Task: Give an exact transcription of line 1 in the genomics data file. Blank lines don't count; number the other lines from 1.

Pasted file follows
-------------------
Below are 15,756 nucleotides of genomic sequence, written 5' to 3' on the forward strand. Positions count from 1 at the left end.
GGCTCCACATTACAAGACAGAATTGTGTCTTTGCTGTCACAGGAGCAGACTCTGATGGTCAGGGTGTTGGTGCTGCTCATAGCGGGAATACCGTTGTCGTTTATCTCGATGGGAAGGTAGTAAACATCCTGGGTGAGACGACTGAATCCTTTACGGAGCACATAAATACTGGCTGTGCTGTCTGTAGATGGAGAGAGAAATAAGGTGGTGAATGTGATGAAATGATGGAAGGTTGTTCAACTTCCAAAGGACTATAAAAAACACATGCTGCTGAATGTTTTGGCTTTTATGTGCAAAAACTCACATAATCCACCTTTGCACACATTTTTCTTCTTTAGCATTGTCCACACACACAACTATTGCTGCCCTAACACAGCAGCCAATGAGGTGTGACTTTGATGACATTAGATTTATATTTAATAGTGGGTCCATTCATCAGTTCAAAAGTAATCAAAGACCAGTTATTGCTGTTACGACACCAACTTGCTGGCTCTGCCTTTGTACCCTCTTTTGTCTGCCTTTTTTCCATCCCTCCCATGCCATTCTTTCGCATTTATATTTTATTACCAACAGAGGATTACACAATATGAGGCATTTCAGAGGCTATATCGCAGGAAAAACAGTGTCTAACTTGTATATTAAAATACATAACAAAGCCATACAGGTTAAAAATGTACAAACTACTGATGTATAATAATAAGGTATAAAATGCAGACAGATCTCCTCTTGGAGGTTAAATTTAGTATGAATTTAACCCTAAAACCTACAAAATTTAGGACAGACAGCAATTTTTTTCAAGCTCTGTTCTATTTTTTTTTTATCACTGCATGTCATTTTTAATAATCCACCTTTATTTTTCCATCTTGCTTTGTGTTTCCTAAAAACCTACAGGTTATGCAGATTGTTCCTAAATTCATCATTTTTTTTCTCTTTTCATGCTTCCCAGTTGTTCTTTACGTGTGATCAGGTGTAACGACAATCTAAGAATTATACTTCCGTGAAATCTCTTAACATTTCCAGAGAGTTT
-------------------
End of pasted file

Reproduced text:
Below are 15,756 nucleotides of genomic sequence, written 5' to 3' on the forward strand. Positions count from 1 at the left end.